On a cold winter night in February 1978, a man approached the car belonging to the CIA director of the Moscow outpost. Through a crack in the window, he passed an envelope filled with classified Soviet military information. This began a relationship that lasted for years. To most people who knew Adolf Tolkachev, he was a quiet, unassuming

5 05, 2016

Blog Tour & Giveaway: Belgravia by Julian Fellowes

By | May 5th, 2016|Categories: Family Saga, Genre Fiction, Giveaways, Historical, Literature & Fiction, Romance|Tags: , , , |15 Comments

Rating:

belgravia blog tour bannerPlease join Julian Fellowes, creator, sole writer, and executive producer of the hit television series Downton Abbey and the author of the new novel Belgravia, who is touring the blogosphere with a progressive blog tour from April 14 to June 16, 2016!

Similar to a progressive dinner party, where a group of friends each make one course of a meal that moves from house to house with each course, this progressive blog tour features eleven bloggers and authors, each offering a recap and review of one episode from the book. 

Visit The Calico Critic to learn more about Episode 4: At Home in Belgrave Square, and read on for our review of Episode 5: The Assignation. 

Don’t forget to enter for a chance to win 1 of 3 hardcover copies of Belgravia–details below! 

Reviewed by Alisha Churbe

At

26 04, 2016

Review: The Making of Home by Judith Flanders

By | April 26th, 2016|Categories: Historical, Nonfiction, Social Sciences|Tags: , , |0 Comments

Rating:

the making of home book coverReviewed by Meg Massey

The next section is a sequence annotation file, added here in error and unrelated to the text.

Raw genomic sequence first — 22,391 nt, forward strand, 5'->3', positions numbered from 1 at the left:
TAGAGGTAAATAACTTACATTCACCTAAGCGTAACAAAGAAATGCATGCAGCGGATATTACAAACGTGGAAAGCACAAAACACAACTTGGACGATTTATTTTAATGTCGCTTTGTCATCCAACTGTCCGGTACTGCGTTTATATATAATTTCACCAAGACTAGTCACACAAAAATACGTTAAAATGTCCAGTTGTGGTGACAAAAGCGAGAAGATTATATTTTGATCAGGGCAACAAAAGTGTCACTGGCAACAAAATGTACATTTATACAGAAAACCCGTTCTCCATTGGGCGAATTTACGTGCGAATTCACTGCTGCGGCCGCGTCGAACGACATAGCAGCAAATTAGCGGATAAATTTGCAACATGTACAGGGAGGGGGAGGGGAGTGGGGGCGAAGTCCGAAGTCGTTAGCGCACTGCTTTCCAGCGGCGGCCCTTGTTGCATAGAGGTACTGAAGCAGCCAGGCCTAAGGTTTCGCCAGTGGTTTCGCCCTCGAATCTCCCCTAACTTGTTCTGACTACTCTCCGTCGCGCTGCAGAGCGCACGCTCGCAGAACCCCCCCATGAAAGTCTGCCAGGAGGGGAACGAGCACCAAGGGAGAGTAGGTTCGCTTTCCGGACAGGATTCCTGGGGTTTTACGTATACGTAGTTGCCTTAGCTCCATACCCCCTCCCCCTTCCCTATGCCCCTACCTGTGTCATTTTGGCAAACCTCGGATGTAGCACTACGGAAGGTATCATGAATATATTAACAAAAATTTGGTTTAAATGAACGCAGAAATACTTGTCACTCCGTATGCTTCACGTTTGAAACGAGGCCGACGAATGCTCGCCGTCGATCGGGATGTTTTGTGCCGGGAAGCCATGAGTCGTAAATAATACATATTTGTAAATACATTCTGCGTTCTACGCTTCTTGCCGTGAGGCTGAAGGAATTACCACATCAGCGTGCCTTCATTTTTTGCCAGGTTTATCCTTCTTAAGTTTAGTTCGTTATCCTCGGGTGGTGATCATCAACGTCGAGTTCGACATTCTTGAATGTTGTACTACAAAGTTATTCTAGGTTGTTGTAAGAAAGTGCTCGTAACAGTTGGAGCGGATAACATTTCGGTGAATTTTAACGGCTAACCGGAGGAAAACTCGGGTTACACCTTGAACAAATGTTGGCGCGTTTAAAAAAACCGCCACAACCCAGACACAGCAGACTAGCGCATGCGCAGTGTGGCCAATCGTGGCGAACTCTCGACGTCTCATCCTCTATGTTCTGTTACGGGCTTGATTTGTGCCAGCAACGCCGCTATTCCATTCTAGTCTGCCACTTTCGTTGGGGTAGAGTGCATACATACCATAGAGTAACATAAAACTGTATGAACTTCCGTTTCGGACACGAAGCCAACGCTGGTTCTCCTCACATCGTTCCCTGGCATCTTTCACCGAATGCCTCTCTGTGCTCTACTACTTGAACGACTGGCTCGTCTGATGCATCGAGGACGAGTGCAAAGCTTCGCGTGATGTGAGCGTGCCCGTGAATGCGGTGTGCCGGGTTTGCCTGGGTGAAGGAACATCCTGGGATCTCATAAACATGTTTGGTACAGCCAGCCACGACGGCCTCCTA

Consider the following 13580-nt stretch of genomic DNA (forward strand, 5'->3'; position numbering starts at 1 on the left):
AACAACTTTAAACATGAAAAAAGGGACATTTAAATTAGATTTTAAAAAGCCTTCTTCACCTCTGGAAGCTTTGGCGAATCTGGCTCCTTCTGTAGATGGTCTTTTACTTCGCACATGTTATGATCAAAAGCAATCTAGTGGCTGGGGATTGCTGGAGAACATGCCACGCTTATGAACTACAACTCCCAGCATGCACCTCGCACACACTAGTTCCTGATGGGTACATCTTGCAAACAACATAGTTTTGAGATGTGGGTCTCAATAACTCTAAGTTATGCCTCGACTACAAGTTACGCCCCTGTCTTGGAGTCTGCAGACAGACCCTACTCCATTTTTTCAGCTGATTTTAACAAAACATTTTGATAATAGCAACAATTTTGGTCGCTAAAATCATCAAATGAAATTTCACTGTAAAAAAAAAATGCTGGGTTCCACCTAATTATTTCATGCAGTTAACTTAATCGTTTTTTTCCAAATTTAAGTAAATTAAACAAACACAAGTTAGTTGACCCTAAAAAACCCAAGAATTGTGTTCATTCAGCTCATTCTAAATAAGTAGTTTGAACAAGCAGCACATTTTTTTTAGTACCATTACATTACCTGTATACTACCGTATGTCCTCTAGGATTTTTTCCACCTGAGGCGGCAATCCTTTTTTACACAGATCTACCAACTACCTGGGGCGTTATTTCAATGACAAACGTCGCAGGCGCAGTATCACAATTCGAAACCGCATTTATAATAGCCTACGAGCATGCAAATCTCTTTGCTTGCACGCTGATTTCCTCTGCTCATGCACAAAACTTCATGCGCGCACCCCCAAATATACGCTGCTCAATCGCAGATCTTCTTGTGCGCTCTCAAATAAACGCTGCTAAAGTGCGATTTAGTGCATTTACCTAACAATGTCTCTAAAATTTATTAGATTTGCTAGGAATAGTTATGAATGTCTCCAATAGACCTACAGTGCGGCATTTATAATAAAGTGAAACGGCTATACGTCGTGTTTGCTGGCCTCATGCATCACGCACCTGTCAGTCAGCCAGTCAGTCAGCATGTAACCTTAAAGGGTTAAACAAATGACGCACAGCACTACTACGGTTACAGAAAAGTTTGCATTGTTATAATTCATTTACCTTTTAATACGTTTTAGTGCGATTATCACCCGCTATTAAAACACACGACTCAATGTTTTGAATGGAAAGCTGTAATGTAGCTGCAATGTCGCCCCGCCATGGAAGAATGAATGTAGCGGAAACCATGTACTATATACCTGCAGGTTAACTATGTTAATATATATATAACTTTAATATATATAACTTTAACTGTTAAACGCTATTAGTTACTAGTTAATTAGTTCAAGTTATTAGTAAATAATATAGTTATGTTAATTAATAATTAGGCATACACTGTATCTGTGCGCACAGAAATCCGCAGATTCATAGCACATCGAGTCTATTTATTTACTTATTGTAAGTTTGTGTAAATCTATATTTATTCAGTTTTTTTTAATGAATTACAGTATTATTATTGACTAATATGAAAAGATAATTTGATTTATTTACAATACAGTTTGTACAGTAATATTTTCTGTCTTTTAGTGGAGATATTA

In The Making of Home: The 500-Year Story of How Our Houses Became Our Homes, author Judith Flanders traces the evolution of houses from the 16th century to the present, in Europe and America. From great houses that were open to the public to homes that became more intimate spaces, the change in these spaces is quite fascinating.

As I read through this book, I couldn’t help but draw comparisons to historical series like Downton Abbey. That particular series centered around the lives of a family and their servants, in the early 1900s, when change was on the horizon for great houses and the people in them. Over the course of the series, we saw that war, technology, a continually changing political and economic climate, and many other external forces influenced the lives

16 12, 2015

Review: Black Earth by Timothy Snyder

By | December 16th, 2015|Categories: Gift Ideas, Historical, Military, Non Fiction, Nonfiction|Tags: , , , , |1 Comment

Rating:

black earth book coverReviewed by Lauren Cannavino

Timothy Snyder takes a fresh historical look at the Holocaust and not only ties together the events and logistics of the time, but also approaches the information with a view on modern day events and ethics. Snyder is an intelligent and careful writer, detailed and fills the book with maps, personal narratives pulled from survivors, participants, documentation and beyond. Black Earth: The Holocaust as History and Warning highlights the Holocaust, obviously a much studied and often discussed event and churns up new information along with a message of caution and raised awareness for citizens of today and the future. The terrible actions as well as the humanitarian acts that were also transpiring during this time in history each carry important lessons on humanity, civility, good and evil. While circumstances and groups have changed, Snyder